Tuesday, June 14, 2011
Wind, Rain & Cherries
Just as the California cherry season was nearing its peak in early June, a series of storms soaked the orchards, dumping two inches of rain in a single windy grey weekend. The rainfall was bad news for cherry growers, as ripe cherries readily absorb excess moisture which causes the fruit to swell and crack; the fissures invite spoilage and mar the appearance of the fruit.
But bad news for growers is not necessarily bad news for cherry lovers this year. Flavorful juicy cherries, some with blemishes but most of which are perfect (as in photos above) are in plentiful supply at low prices in small neighborhood produce markets. Supermarket chains don't purchase cosmetically imperfect fruit, nor can it be exported. California sells thousands of boxes of cherries to Japan and other Asian countries annually; this year much of that part of the harvest must be sold locally. Although a portion of the cherry crop has been damaged and growers may not have a profitable year, it looks like there will be no shortage of fruit on this side of the Pacific rim.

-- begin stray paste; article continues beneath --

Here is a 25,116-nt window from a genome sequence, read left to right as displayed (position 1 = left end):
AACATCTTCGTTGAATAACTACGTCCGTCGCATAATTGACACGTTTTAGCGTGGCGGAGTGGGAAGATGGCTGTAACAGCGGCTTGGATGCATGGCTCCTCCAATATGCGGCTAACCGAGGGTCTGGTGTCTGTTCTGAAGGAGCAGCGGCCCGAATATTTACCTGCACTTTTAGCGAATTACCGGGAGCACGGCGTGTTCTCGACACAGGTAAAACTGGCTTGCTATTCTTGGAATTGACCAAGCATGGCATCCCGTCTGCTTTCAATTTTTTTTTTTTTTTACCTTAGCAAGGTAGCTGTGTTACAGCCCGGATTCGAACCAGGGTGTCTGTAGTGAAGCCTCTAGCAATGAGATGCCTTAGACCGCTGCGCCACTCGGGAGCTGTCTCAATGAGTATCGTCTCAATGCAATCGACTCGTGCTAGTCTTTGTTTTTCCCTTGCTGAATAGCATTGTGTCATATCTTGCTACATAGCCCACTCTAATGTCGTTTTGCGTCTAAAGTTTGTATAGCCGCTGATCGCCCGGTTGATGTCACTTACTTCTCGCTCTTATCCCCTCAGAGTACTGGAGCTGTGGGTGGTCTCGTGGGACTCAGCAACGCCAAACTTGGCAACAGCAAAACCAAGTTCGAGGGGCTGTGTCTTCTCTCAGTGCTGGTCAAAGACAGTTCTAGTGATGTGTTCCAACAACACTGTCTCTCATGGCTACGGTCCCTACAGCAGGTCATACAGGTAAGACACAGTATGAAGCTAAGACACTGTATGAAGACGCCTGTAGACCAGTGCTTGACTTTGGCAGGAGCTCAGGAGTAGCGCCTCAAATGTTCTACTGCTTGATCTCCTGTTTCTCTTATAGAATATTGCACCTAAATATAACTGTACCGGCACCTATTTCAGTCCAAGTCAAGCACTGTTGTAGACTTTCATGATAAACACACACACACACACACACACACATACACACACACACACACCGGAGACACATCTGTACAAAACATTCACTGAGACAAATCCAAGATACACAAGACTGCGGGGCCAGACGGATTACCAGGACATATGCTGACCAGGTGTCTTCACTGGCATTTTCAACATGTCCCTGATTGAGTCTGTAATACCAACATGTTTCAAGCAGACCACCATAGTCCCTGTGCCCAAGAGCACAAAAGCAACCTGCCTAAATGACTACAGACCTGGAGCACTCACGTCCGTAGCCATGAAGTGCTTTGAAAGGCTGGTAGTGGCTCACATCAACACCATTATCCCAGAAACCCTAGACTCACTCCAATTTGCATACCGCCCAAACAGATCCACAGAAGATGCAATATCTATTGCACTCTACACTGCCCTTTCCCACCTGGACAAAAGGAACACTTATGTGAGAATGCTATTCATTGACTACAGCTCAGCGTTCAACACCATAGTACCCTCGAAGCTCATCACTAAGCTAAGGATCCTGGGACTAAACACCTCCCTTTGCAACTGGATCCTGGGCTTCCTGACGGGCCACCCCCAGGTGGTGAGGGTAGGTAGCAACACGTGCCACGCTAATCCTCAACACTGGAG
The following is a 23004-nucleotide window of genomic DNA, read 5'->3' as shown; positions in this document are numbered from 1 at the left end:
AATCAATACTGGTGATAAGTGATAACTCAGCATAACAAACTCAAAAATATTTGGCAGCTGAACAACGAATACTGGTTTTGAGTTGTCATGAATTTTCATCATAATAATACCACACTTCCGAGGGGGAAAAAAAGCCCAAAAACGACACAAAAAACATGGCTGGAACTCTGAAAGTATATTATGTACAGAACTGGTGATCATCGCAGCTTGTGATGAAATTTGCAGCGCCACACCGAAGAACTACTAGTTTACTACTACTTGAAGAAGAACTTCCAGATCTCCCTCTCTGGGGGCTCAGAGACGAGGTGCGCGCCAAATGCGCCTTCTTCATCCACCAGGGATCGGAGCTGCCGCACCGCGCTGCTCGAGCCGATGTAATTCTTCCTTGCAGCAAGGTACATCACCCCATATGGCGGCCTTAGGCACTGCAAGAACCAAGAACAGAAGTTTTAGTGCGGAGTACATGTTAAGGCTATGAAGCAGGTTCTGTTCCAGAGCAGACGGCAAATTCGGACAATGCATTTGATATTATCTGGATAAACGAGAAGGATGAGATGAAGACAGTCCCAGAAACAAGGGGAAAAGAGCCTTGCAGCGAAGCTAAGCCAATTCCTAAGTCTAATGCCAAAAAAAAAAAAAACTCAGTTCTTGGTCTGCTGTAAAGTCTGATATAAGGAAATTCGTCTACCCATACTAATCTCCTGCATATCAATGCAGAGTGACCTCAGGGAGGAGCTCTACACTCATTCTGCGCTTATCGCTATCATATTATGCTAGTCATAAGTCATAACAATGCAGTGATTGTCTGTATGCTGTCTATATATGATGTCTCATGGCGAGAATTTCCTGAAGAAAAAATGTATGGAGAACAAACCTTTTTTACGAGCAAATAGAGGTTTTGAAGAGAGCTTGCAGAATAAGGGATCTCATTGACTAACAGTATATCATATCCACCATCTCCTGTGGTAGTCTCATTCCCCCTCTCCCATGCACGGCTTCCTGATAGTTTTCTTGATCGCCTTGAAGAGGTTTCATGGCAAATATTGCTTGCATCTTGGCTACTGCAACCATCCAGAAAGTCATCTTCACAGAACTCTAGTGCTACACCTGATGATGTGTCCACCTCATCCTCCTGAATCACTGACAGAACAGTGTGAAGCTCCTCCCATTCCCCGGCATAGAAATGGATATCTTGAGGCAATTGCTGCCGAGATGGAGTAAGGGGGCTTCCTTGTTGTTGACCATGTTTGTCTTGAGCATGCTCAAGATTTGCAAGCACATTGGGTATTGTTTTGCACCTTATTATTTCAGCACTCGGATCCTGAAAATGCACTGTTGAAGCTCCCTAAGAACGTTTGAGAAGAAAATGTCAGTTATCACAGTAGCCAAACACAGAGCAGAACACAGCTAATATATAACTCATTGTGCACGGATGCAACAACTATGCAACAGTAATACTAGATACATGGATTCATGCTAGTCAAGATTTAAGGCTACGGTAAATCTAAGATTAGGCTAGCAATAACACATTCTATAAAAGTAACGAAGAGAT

Our brief California cherry season ends in mid June, soon to be followed by the Pacific Northwest crop from Washington and Oregon which will provide a second much larger wave of delicious fruit, most likely throughout the month of July. So in spite of wind and rain or because of it, this summer cherry lovers will eat their fill.
Note: Wash cherries thoroughly. Damaged fruit should be removed and composted. Blot cherries dry and store loosely wrapped in plastic bags in the fridge where they should keep well for at least two weeks.